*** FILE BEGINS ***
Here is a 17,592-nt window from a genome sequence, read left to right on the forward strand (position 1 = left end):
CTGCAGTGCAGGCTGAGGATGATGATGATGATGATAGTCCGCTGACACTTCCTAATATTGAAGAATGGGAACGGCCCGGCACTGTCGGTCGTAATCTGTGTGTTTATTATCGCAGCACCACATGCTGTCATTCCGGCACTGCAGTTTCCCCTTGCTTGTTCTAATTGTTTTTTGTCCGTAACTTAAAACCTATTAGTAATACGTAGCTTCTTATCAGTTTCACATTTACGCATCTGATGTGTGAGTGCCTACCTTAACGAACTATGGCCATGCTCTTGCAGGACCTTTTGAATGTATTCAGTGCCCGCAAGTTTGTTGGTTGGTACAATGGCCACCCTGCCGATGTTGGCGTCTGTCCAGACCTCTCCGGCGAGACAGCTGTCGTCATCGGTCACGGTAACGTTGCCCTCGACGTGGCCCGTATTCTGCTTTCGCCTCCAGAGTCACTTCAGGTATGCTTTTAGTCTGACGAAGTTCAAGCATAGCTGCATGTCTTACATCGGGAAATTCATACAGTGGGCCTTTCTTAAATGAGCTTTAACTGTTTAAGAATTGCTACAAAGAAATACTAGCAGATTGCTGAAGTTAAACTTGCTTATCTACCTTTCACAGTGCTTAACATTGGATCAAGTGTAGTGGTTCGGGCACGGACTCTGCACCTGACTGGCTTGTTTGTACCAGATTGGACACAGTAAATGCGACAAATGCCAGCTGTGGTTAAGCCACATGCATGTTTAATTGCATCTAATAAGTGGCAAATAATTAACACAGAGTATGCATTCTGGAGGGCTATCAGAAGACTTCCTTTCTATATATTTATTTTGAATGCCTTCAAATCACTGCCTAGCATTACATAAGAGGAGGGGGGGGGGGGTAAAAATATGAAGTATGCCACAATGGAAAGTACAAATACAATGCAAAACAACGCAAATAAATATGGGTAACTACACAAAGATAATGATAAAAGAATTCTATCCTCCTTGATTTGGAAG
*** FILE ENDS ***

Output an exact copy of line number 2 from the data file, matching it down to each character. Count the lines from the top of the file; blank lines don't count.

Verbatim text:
CTGCAGTGCAGGCTGAGGATGATGATGATGATGATAGTCCGCTGACACTTCCTAATATTGAAGAATGGGAACGGCCCGGCACTGTCGGTCGTAATCTGTGTGTTTATTATCGCAGCACCACATGCTGTCATTCCGGCACTGCAGTTTCCCCTTGCTTGTTCTAATTGTTTTTTGTCCGTAACTTAAAACCTATTAGTAATACGTAGCTTCTTATCAGTTTCACATTTACGCATCTGATGTGTGAGTGCCTACCTTAACGAACTATGGCCATGCTCTTGCAGGACCTTTTGAATGTATTCAGTGCCCGCAAGTTTGTTGGTTGGTACAATGGCCACCCTGCCGATGTTGGCGTCTGTCCAGACCTCTCCGGCGAGACAGCTGTCGTCATCGGTCACGGTAACGTTGCCCTCGACGTGGCCCGTATTCTGCTTTCGCCTCCAGAGTCACTTCAGGTATGCTTTTAGTCTGACGAAGTTCAAGCATAGCTGCATGTCTTACATCGGGAAATTCATACAGTGGGCCTTTCTTAAATGAGCTTTAACTGTTTAAGAATTGCTACAAAGAAATACTAGCAGATTGCTGAAGTTAAACTTGCTTATCTACCTTTCACAGTGCTTAACATTGGATCAAGTGTAGTGGTTCGGGCACGGACTCTGCACCTGACTGGCTTGTTTGTACCAGATTGGACACAGTAAATGCGACAAATGCCAGCTGTGGTTAAGCCACATGCATGTTTAATTGCATCTAATAAGTGGCAAATAATTAACACAGAGTATGCATTCTGGAGGGCTATCAGAAGACTTCCTTTCTATATATTTATTTTGAATGCCTTCAAATCACTGCCTAGCATTACATAAGAGGAGGGGGGGGGGGGTAAAAATATGAAGTATGCCACAATGGAAAGTACAAATACAATGCAAAACAACGCAAATAAATATGGGTAACTACACAAAGATAATGATAAAAGAATTCTATCCTCCTTGATTTGGAAG